"On the one hand we have the man Arthur, ... on the other is a greater Arthur, a more colossal figure, of which we have, so to speak, but a torso, rescued from the wreck of the Celtic Pantheon." PROFESSOR RHYS.
"There is truth enough to make him famous besides that which is fabulous." BACON.
WITHIN a small area in the West Country may be found the principal places mentioned in the written chronicles of King Arthur places with strange long histories and of natural charm. In these pages an impressionist view is given of the region once called Cameliard and Lyonnesse. We have ventured into by-ways seldom entered, and we trust to have gathered a few details which may not be wholly without interest in their place.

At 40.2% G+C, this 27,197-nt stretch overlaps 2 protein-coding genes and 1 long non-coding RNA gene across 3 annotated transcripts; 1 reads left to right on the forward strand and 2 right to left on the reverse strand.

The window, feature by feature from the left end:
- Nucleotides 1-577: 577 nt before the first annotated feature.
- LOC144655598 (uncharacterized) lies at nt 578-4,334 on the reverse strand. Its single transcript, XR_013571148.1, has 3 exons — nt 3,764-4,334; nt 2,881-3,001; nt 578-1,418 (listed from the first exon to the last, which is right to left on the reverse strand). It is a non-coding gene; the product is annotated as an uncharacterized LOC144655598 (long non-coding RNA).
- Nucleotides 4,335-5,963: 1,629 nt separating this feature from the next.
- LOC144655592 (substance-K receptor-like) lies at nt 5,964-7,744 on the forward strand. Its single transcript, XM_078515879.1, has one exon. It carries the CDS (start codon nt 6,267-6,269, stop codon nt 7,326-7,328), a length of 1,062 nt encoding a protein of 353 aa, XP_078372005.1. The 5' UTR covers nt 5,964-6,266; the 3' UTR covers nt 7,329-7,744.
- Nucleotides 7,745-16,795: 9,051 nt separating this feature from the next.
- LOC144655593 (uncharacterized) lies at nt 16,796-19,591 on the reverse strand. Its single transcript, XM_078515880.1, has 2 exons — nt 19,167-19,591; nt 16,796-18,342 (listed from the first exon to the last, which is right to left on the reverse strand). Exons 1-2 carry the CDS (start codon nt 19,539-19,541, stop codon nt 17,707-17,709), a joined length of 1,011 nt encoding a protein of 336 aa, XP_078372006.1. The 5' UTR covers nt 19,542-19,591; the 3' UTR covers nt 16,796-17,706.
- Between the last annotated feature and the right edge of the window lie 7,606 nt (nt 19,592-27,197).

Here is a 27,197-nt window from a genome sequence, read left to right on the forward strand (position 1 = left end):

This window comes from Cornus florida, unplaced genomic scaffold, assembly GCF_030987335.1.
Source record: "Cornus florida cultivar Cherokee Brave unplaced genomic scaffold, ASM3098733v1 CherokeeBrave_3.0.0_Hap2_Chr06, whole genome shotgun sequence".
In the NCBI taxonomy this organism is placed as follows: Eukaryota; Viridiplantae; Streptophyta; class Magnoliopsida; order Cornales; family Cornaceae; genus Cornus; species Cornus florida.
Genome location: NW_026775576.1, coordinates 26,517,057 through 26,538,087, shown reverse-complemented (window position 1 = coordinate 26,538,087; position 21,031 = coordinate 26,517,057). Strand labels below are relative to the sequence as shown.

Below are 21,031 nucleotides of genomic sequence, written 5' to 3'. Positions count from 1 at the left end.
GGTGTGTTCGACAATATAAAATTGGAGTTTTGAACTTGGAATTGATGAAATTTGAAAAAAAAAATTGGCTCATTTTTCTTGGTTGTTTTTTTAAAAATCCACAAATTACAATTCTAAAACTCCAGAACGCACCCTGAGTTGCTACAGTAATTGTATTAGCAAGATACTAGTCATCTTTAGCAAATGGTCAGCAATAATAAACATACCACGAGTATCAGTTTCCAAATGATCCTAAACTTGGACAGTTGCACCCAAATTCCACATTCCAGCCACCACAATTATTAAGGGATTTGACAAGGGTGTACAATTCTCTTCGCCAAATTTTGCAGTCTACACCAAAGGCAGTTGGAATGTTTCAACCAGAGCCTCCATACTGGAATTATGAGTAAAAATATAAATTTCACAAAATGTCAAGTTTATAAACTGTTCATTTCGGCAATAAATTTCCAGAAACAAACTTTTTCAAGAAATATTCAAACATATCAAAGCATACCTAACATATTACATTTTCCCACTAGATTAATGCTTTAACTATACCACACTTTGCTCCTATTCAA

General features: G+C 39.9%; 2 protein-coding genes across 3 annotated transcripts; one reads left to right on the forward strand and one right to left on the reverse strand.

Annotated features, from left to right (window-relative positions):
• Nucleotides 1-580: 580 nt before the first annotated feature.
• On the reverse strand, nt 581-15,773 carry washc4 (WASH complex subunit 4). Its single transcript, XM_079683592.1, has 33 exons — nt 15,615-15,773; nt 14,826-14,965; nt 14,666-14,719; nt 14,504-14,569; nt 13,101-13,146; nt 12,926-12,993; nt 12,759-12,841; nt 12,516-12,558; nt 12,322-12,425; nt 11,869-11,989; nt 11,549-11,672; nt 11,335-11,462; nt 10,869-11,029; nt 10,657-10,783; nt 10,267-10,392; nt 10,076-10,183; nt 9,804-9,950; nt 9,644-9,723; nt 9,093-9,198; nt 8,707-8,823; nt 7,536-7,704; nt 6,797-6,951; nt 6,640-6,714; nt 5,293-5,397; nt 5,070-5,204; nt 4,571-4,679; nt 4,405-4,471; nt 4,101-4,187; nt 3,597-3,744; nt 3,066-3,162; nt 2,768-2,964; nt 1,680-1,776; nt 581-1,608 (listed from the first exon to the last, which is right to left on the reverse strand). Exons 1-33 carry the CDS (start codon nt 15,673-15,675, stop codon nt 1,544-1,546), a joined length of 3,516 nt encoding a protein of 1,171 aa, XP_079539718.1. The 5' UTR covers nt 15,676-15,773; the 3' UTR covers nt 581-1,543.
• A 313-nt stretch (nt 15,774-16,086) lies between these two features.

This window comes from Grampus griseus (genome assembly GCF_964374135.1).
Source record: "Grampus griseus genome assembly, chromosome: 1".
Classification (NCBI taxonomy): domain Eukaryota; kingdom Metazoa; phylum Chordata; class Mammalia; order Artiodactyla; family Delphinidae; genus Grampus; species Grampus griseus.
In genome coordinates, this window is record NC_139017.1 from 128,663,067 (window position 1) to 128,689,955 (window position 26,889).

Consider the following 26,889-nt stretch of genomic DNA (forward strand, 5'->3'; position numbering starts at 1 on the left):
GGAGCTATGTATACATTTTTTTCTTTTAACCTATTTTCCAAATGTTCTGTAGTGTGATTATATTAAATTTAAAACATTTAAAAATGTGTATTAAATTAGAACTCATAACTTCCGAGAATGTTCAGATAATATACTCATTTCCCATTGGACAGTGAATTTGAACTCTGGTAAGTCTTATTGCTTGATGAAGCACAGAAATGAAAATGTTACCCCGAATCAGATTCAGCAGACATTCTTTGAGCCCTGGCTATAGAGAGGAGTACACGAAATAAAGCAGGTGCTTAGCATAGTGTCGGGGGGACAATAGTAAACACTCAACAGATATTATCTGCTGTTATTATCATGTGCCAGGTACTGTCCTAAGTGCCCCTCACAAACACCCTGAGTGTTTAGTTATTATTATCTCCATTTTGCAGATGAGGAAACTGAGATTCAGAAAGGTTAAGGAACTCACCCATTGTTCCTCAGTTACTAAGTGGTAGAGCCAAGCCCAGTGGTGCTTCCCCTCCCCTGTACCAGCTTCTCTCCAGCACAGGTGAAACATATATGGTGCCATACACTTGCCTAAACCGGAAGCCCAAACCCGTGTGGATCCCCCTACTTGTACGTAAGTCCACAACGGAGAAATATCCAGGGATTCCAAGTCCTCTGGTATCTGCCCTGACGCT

Facts are meagre about King Arthur, and romance has. so overlaid reality that his realm seems now to be veritably a part of fairy-land. In this respect the journey is profitless, save that, by taking Malory as a guide, we are led to a few delightful and half-forgotten localities out of the ordinary route, from which romance has not been wholly dislodged and where tradition survives and is strong.